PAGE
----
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So, here's my code:

Notice the positions of the ToList() method here, which is of IEnumerable, comparing it line by line.

Customers.ToList().Where(m=>m.ID > 3).OrderByDescending(m=>m.Name).FirstOrDefault();

Customers.Where(m=>m.ID > 3).ToList().OrderByDescending(m=>m.Name).FirstOrDefault();

Customers.Where(m=>m.ID > 3).OrderByDescending(m=>m.Name).ToList().FirstOrDefault();

Let's go through it line by line:

Customers.ToList().Where(m=>m.ID > 3) .OrderByDescending(m=>m.Name).FirstOrDefault()

  • .ToList() - Enumerable
  • .Where() - Enumerable
  • .OrderByDescending() - Enumerable
  • .FirstOrDefault - Enumerable

Customers.Where(m=>m.ID > 3).ToList() .OrderByDescending(m=>m.Name).FirstOrDefault()

  • .Where() - Queryable
  • .ToList() - Enumerable
  • .OrderByDescending() - Enumerable
  • .FirstOrDefault() - Enumerable

Customers.Where(m=>m.ID > 3).OrderByDescending(m=>m.Name) .ToList().FirstOrDefault()

  • .Where() - Queryable
  • .OrderByDescending() - Queryable
  • .ToList() - Enumerable
  • .FirstOrDefault() - Enumerable

Now, here are their SQL, by order:

SELECT [t0].[ID], [t0].[Name] FROM [Customer] AS [t0] GO

SELECT [t0].[ID], [t0].[Name] FROM [Customer] AS [t0] WHERE [t0].[ID]

SELECT TOP (1) [t0].[ID], [t0].[Name] FROM [Customer] AS [t0] WHERE [t0].[ID] > @p0 ORDER BY [t0].[Name] DESC

It seems that line1 gets the ENTIRE collection and passes it through the wire, while line3 gets only ONE entity.

According to the SQL output, I can infer that:

    line1: Memory-intensive code; requires more bandwidth since more data is passed in the wire;
    line3: Database-intensive code; requires less bandwidth since less data is passed in the wire

I'm curious as to what goes on internally between each lines of codes. They are relatively similar, and I get the same exact results.

What exactly goes on in here (within the insides of C# and its features?)?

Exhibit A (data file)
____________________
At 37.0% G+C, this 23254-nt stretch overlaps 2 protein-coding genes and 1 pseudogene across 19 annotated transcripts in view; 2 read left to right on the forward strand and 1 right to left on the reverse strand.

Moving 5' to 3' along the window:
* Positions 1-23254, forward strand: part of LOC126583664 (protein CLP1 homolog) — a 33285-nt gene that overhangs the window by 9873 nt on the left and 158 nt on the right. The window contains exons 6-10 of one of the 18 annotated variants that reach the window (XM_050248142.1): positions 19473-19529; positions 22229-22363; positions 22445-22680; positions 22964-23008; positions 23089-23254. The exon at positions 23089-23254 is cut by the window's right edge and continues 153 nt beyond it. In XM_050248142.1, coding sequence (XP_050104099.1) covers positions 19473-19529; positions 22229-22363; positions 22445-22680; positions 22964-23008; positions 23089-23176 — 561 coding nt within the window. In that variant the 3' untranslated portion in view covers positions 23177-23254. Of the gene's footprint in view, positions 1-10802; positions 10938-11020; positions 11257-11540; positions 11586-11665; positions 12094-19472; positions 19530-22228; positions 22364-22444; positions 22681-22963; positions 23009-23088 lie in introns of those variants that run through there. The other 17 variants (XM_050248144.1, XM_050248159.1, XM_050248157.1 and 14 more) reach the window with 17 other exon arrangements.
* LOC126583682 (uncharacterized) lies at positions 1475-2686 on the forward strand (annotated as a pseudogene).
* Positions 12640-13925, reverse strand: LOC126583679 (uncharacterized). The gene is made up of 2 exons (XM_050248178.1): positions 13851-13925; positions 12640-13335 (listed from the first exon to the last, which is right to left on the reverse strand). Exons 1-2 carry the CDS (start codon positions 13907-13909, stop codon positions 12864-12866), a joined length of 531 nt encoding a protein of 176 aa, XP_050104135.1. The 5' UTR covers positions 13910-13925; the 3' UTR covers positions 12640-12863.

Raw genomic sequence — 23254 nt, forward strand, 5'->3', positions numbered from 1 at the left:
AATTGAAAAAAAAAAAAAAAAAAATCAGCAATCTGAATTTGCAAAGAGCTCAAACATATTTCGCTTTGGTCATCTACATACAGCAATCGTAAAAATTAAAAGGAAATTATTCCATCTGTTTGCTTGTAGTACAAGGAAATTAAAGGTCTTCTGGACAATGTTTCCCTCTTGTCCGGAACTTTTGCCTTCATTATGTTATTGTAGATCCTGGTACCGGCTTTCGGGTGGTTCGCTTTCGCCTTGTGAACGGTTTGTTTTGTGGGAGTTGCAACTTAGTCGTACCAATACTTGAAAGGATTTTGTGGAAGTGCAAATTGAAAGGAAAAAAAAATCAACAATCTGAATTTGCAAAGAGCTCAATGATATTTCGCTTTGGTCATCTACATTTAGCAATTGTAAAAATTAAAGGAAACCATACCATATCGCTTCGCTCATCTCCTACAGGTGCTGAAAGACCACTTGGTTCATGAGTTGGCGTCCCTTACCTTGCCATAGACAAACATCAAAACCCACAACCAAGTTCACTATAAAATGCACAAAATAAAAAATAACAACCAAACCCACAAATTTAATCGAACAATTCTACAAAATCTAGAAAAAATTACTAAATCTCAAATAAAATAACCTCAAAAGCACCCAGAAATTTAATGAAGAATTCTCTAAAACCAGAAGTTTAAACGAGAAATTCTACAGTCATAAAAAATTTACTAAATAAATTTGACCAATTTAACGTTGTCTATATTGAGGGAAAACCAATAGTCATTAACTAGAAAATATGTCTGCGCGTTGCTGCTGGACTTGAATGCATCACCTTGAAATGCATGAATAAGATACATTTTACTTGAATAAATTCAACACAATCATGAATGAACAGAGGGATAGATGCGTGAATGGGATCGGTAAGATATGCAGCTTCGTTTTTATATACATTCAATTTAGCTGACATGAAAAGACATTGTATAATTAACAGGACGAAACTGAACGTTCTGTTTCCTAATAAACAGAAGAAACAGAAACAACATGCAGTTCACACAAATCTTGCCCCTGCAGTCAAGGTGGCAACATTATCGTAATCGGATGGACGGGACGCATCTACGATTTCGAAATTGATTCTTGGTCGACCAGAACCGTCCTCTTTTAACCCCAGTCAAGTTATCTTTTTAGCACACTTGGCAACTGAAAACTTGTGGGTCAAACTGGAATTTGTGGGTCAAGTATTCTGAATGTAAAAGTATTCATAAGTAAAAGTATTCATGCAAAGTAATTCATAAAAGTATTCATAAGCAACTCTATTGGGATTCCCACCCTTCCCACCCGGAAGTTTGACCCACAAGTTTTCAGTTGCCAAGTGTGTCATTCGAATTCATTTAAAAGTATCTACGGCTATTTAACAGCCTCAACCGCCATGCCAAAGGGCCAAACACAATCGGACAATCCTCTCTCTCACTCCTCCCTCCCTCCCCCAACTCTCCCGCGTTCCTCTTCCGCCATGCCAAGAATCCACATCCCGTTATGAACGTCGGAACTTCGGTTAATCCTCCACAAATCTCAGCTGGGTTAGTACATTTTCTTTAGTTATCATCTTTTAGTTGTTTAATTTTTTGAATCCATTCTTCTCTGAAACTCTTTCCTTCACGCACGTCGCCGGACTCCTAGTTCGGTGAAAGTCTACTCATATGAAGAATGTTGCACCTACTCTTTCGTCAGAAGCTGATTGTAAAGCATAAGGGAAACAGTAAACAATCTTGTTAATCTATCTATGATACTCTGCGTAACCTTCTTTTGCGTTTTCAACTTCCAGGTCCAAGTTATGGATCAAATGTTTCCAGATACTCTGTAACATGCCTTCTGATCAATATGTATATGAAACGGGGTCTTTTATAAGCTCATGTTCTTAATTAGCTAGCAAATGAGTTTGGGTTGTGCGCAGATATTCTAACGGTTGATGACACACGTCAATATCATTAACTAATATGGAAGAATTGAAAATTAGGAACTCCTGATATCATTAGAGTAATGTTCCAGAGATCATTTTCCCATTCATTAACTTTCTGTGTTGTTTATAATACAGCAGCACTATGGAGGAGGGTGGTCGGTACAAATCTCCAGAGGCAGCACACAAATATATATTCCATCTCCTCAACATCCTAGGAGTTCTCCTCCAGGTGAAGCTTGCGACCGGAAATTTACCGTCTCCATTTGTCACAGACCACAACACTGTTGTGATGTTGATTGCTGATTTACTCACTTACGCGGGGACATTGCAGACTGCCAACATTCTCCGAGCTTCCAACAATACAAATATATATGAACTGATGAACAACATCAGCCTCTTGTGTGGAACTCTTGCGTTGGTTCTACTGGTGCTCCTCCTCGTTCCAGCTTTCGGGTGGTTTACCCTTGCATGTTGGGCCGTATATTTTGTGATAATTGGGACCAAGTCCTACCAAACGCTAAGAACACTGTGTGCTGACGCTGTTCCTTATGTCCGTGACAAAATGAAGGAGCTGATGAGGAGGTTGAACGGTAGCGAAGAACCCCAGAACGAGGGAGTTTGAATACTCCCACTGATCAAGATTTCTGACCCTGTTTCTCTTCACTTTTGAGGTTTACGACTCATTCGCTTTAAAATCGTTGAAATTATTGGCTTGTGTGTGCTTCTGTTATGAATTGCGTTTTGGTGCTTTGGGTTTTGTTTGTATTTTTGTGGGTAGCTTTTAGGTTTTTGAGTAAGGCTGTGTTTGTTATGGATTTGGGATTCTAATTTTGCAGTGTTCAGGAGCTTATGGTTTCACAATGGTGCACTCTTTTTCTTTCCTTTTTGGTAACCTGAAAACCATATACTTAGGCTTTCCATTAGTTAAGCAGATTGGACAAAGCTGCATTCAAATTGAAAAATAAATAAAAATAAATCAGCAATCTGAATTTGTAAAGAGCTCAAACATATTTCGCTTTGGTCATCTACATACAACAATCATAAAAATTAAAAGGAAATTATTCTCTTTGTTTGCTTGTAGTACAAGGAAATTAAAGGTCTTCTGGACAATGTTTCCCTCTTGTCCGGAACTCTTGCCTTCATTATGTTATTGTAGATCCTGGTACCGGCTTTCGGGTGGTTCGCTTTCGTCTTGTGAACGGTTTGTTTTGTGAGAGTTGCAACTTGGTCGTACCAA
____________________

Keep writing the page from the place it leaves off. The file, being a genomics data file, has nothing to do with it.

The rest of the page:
share|improve this question
up vote 4 down vote accepted

Methods like .Where() and .OrderBy() use deferred execution, which means that all they do when called is modify the expression tree for the query - they do not cause the query to be executed. The underlying query is only executed when it is enumerated by something (e.g. by doing a foreach on it).

.ToList() on the other hand is intended to return an in-memory list of the query results, that is, it actually causes the query to be executed. It is conceptually similar to doing something like the following pseudocode

foreach (item in query)
   list.add(item) 

In your examples, the query is executed by the .ToList() and from that point on you are doing a new query, this time against the in-memory collection.

So, in the 1st example the Customers query it is executed immediately by the ToList(), the .Where() and .OrderBy() just modify a new expression tree using the Linq to objects query provider and this Linq to objects query is executed by the FirstOrDefault().

share|improve this answer

.ToList() method makes it Enumarable and generates SQL at that time. After that you are using LINQ to Objects.

So, for example, at first line you are getting whole table, because you are calling .ToList() on Customers.

It's not a good solution, because you are getting whole records into your memory, so call .ToList() at the end of your query always if there are no reasons to call it before.

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